Friday, December 15, 2006

Down at the Crossroads

Folklore whispers that blues guitarist Robert Johnson met the devil at a set of Mississippi Delta crossroads to set up a trade: his soul for the incredible singing and playing talent that made the man a blues legend. One of the initial inductees to the Blues Hall of Fame in 1980 and an inductee into the Rock and Roll Hall of Fame, Johnson recorded 29 songs, and his hard life was reflected in his lyrics. After passing away at 27 years old in 1938, Johnson is still remembered as the "Grandaddy of Rock and Roll" and as a blues pioneer. Eric Clapton considers him "the most important blues musician who ever lived." While is it often argued whether he was original compared to his contemporaries, one cannot ignore his influence. Many homages and referencesare made to Johnson in today's pop culture. "O Brother, Where Art Thou?", for instance, featured a character, Tommy Johnson, who was largely a tribute to Robert Johnson. It is difficult for me to ignore his recordings, as I love the emotion that is conveyed in the sliding of notes in both his voice and his guitar. Small selections of his songs can be heard here. I recognize that this style isn't for everyone, but I really enjoy it.

Trip Recap: December 9, 2006

It seemed like a long drive from Arkansas to Mississippi during our trip, and John and Lydia took turns napping while I tried to take in the changes of terrain and scenery. Thankfully, I was able to enjoy a little "Prairie Home Companion" on NPR while traveling along. As we approached Greenwood, Brother John mentioned that blues legend Robert Johnson was from this area and is believed to be buried at the small church that we'll pass directly before the Smith home (our destination that evening.) I was very excited to hear this, as I have been greatly influenced by my father in loving blues and jazz. And, I could not wait to see as much as possible of the area during our short time there.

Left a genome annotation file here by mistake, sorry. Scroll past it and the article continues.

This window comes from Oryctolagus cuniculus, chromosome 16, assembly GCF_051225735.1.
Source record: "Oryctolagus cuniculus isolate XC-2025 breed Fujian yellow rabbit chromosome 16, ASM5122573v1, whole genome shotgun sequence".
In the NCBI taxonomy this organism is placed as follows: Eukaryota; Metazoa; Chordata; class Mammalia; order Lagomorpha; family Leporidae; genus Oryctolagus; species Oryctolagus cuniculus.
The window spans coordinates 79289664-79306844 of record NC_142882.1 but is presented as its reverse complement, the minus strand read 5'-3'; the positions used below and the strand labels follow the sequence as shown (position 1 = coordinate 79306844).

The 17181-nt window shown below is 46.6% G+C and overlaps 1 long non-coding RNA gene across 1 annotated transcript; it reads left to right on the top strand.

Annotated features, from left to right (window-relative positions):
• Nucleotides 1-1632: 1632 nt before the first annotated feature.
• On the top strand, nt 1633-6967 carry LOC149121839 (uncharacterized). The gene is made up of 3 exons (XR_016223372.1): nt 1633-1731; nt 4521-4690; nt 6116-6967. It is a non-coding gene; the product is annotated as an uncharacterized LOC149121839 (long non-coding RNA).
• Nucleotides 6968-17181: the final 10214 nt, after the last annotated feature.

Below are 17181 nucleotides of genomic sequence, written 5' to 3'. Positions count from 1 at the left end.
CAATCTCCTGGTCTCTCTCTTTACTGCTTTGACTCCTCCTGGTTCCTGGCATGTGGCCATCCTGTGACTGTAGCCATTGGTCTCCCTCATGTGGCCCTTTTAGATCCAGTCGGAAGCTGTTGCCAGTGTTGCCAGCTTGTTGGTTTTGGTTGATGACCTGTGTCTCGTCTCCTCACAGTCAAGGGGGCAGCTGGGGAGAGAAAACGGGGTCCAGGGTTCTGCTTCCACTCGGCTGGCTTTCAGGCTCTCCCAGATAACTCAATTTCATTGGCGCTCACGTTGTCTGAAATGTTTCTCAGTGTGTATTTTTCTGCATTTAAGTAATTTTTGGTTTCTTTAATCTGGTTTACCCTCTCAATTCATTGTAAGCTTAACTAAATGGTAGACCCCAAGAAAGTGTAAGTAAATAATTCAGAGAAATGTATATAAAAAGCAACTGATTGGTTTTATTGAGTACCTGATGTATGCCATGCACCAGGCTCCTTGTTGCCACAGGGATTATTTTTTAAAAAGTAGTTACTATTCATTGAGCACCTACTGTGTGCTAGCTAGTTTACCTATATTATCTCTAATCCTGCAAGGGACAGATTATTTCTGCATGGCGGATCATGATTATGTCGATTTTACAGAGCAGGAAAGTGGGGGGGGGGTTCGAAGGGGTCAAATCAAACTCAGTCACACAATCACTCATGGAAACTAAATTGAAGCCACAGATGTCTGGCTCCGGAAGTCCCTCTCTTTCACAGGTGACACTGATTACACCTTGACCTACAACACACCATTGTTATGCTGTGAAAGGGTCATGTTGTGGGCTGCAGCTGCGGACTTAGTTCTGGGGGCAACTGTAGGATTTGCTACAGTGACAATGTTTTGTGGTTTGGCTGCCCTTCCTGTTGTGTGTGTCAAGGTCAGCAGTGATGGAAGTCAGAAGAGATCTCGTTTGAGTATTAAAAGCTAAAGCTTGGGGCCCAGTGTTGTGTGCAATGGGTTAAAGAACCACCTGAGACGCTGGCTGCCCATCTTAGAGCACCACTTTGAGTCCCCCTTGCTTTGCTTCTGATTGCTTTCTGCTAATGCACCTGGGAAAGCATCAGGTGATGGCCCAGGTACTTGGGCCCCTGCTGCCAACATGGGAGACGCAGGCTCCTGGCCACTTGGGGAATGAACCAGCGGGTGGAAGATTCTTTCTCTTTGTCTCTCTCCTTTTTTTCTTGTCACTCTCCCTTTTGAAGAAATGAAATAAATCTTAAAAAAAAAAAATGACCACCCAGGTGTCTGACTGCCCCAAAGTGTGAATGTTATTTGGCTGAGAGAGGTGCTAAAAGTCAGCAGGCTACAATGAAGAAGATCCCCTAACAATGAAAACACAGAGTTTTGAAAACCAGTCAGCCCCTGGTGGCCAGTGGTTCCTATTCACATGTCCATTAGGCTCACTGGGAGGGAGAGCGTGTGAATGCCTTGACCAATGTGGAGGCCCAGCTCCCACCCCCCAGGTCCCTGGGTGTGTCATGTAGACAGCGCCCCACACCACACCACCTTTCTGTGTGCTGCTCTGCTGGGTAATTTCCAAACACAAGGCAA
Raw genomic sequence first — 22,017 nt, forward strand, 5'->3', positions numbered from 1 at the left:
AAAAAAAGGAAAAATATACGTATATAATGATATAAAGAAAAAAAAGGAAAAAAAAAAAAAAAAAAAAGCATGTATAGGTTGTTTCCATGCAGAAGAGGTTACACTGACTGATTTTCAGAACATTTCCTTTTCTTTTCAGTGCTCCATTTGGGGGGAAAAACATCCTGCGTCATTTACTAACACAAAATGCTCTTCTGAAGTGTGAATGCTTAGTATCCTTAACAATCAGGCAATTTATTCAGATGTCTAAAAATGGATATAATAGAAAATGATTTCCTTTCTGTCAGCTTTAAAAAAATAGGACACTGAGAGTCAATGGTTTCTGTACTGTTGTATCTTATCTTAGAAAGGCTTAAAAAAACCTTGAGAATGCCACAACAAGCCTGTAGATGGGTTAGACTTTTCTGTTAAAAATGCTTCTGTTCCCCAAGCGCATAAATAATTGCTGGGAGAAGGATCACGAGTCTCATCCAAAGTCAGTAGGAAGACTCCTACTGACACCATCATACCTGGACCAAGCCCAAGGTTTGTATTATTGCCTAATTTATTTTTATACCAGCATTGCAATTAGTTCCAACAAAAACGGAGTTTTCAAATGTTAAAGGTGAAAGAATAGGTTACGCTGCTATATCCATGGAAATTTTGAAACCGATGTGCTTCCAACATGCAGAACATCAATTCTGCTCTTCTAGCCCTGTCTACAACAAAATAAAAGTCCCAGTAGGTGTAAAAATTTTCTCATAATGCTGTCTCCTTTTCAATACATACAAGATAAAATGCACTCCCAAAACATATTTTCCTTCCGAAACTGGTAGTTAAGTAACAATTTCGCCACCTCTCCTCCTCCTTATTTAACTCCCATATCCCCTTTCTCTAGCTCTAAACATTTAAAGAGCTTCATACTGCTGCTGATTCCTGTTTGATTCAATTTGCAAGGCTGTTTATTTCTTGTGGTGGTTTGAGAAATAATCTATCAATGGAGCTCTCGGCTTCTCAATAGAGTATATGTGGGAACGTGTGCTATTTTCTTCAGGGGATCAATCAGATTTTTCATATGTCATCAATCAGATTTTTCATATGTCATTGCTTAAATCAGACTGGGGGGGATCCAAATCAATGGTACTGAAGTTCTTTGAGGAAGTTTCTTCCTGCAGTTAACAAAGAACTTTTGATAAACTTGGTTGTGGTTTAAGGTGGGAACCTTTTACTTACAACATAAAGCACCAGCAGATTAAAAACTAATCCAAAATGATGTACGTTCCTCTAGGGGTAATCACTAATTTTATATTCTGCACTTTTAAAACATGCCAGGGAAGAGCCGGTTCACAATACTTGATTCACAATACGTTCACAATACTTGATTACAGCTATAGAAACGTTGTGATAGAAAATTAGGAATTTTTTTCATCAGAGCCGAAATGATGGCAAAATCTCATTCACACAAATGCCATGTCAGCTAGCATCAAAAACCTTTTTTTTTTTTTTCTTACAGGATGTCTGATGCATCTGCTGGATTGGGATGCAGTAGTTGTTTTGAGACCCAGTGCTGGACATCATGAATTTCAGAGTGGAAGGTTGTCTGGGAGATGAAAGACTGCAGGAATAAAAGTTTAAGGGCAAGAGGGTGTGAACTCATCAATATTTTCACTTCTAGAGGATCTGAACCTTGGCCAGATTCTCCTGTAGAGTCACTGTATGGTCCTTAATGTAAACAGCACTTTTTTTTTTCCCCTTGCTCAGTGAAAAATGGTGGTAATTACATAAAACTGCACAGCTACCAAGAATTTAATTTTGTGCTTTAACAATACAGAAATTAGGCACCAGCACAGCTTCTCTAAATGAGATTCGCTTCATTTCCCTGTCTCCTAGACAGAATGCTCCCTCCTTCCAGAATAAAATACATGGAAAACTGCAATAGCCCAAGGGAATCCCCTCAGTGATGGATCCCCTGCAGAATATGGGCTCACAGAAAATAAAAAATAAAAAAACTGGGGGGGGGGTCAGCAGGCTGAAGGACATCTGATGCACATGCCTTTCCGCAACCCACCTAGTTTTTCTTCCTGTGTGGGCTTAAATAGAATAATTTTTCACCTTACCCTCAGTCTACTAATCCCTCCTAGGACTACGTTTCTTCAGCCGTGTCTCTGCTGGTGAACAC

This church (Mount Zion), small cemetery, and Robert Johnson tribute marker are situated less than one mile before the the turn to the Smiths' house. I was thrilled that we were able to visit this site during our visit. You may also see a small glimpse of how flat the land is. We could see for miles all around us.
Click on the pictures for a larger view of the memorial's panels.

If you are in Greenwood, visiting Three Deuces, the place where B.B. King first performed on the radio and the home of the Greenwood Blues Heritage Museum & Gallery, is said to be worth one's time. The museum's primary focus is, of course, the life and music of Robert Johnson. (Be sure to play the short movie on the site to see inside and enjoy some blues.) If you would like to discover more about Robert Johnson, please consider taking the Delta Blues Tour. Or, you may choose to find the documentary, "The Search for Robert Johnson" and the book, Escaping the Delta. I cannot wait for my next trip back to Mississippi so I can do some more exploring.... and some more listening to great music.


Siren said...

My husband will be jealous to hear about your trip - the story of Robert Johnson and his music is what inspired him to take up guitar.

Sandy-san said...

I am a blues fan-atic... ask Brother Dad! I love Robert Johnson's Cross Road Blues.


Sandy-san said...

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